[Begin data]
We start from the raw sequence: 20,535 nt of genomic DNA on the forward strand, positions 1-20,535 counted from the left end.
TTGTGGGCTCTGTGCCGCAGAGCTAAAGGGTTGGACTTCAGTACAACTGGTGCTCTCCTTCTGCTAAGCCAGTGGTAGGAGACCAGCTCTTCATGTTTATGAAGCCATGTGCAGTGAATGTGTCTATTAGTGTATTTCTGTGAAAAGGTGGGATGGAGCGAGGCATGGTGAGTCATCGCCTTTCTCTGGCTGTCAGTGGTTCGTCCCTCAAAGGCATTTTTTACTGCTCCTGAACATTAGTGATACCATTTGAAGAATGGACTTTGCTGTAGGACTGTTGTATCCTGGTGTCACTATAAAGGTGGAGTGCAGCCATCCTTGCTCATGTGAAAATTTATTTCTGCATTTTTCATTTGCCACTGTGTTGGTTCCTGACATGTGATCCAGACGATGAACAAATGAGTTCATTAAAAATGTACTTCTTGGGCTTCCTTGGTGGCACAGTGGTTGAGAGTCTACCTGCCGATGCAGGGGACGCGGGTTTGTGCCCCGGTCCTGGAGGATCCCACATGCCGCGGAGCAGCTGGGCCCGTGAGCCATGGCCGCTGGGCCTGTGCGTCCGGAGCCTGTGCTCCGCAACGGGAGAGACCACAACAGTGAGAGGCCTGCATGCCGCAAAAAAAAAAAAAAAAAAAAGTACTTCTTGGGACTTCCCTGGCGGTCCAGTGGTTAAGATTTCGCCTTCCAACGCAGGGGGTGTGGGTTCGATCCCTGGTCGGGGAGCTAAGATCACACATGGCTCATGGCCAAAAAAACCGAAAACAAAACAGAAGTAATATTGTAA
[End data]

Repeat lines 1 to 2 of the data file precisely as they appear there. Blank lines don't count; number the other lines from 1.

We start from the raw sequence: 20,535 nt of genomic DNA on the forward strand, positions 1-20,535 counted from the left end.
TTGTGGGCTCTGTGCCGCAGAGCTAAAGGGTTGGACTTCAGTACAACTGGTGCTCTCCTTCTGCTAAGCCAGTGGTAGGAGACCAGCTCTTCATGTTTATGAAGCCATGTGCAGTGAATGTGTCTATTAGTGTATTTCTGTGAAAAGGTGGGATGGAGCGAGGCATGGTGAGTCATCGCCTTTCTCTGGCTGTCAGTGGTTCGTCCCTCAAAGGCATTTTTTACTGCTCCTGAACATTAGTGATACCATTTGAAGAATGGACTTTGCTGTAGGACTGTTGTATCCTGGTGTCACTATAAAGGTGGAGTGCAGCCATCCTTGCTCATGTGAAAATTTATTTCTGCATTTTTCATTTGCCACTGTGTTGGTTCCTGACATGTGATCCAGACGATGAACAAATGAGTTCATTAAAAATGTACTTCTTGGGCTTCCTTGGTGGCACAGTGGTTGAGAGTCTACCTGCCGATGCAGGGGACGCGGGTTTGTGCCCCGGTCCTGGAGGATCCCACATGCCGCGGAGCAGCTGGGCCCGTGAGCCATGGCCGCTGGGCCTGTGCGTCCGGAGCCTGTGCTCCGCAACGGGAGAGACCACAACAGTGAGAGGCCTGCATGCCGCAAAAAAAAAAAAAAAAAAAAGTACTTCTTGGGACTTCCCTGGCGGTCCAGTGGTTAAGATTTCGCCTTCCAACGCAGGGGGTGTGGGTTCGATCCCTGGTCGGGGAGCTAAGATCACACATGGCTCATGGCCAAAAAAACCGAAAACAAAACAGAAGTAATATTGTAA